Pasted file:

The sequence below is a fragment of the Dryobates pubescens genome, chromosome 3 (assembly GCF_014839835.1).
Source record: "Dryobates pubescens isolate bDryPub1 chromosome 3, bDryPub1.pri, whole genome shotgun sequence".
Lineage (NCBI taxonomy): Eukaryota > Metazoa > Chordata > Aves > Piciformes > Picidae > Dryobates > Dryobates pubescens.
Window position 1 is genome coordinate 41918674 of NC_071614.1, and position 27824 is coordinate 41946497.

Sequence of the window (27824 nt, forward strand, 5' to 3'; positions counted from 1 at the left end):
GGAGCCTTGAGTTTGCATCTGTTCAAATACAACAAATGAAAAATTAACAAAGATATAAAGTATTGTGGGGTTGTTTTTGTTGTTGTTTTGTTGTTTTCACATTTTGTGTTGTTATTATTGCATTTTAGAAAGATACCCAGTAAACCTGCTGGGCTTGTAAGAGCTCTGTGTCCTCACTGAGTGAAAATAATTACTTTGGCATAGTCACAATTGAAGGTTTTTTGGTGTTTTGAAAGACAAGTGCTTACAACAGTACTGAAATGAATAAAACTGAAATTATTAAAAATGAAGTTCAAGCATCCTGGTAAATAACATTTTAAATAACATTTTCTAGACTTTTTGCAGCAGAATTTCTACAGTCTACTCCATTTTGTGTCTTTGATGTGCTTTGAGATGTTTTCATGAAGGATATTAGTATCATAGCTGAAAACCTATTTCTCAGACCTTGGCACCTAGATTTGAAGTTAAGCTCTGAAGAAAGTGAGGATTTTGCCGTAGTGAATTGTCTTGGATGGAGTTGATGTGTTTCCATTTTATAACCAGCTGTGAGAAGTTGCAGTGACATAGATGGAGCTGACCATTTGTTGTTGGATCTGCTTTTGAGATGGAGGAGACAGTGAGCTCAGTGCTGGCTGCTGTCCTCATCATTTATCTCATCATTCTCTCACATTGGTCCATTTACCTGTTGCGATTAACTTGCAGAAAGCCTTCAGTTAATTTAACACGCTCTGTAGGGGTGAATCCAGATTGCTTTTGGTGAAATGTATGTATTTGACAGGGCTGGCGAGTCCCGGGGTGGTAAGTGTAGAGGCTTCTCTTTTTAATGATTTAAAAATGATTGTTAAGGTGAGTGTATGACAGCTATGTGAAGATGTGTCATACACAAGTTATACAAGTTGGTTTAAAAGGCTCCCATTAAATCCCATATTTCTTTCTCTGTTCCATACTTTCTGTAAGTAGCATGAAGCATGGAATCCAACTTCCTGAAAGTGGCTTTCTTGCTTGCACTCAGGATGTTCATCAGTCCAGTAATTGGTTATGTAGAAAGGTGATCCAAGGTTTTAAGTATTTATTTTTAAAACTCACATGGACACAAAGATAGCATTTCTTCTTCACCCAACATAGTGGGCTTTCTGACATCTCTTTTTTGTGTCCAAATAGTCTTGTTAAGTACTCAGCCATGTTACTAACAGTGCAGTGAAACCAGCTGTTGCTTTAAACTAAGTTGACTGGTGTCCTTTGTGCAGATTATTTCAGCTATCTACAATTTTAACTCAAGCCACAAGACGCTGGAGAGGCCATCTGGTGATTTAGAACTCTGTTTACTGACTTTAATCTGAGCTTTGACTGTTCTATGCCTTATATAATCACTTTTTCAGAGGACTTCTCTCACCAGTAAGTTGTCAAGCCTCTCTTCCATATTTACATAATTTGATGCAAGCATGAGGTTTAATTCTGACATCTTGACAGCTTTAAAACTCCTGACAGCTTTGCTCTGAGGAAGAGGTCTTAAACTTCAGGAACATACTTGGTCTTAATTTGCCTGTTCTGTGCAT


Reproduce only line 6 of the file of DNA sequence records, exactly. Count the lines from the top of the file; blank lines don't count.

GGAGCCTTGAGTTTGCATCTGTTCAAATACAACAAATGAAAAATTAACAAAGATATAAAGTATTGTGGGGTTGTTTTTGTTGTTGTTTTGTTGTTTTCACATTTTGTGTTGTTATTATTGCATTTTAGAAAGATACCCAGTAAACCTGCTGGGCTTGTAAGAGCTCTGTGTCCTCACTGAGTGAAAATAATTACTTTGGCATAGTCACAATTGAAGGTTTTTTGGTGTTTTGAAAGACAAGTGCTTACAACAGTACTGAAATGAATAAAACTGAAATTATTAAAAATGAAGTTCAAGCATCCTGGTAAATAACATTTTAAATAACATTTTCTAGACTTTTTGCAGCAGAATTTCTACAGTCTACTCCATTTTGTGTCTTTGATGTGCTTTGAGATGTTTTCATGAAGGATATTAGTATCATAGCTGAAAACCTATTTCTCAGACCTTGGCACCTAGATTTGAAGTTAAGCTCTGAAGAAAGTGAGGATTTTGCCGTAGTGAATTGTCTTGGATGGAGTTGATGTGTTTCCATTTTATAACCAGCTGTGAGAAGTTGCAGTGACATAGATGGAGCTGACCATTTGTTGTTGGATCTGCTTTTGAGATGGAGGAGACAGTGAGCTCAGTGCTGGCTGCTGTCCTCATCATTTATCTCATCATTCTCTCACATTGGTCCATTTACCTGTTGCGATTAACTTGCAGAAAGCCTTCAGTTAATTTAACACGCTCTGTAGGGGTGAATCCAGATTGCTTTTGGTGAAATGTATGTATTTGACAGGGCTGGCGAGTCCCGGGGTGGTAAGTGTAGAGGCTTCTCTTTTTAATGATTTAAAAATGATTGTTAAGGTGAGTGTATGACAGCTATGTGAAGATGTGTCATACACAAGTTATACAAGTTGGTTTAAAAGGCTCCCATTAAATCCCATATTTCTTTCTCTGTTCCATACTTTCTGTAAGTAGCATGAAGCATGGAATCCAACTTCCTGAAAGTGGCTTTCTTGCTTGCACTCAGGATGTTCATCAGTCCAGTAATTGGTTATGTAGAAAGGTGATCCAAGGTTTTAAGTATTTATTTTTAAAACTCACATGGACACAAAGATAGCATTTCTTCTTCACCCAACATAGTGGGCTTTCTGACATCTCTTTTTTGTGTCCAAATAGTCTTGTTAAGTACTCAGCCATGTTACTAACAGTGCAGTGAAACCAGCTGTTGCTTTAAACTAAGTTGACTGGTGTCCTTTGTGCAGATTATTTCAGCTATCTACAATTTTAACTCAAGCCACAAGACGCTGGAGAGGCCATCTGGTGATTTAGAACTCTGTTTACTGACTTTAATCTGAGCTTTGACTGTTCTATGCCTTATATAATCACTTTTTCAGAGGACTTCTCTCACCAGTAAGTTGTCAAGCCTCTCTTCCATATTTACATAATTTGATGCAAGCATGAGGTTTAATTCTGACATCTTGACAGCTTTAAAACTCCTGACAGCTTTGCTCTGAGGAAGAGGTCTTAAACTTCAGGAACATACTTGGTCTTAATTTGCCTGTTCTGTGCAT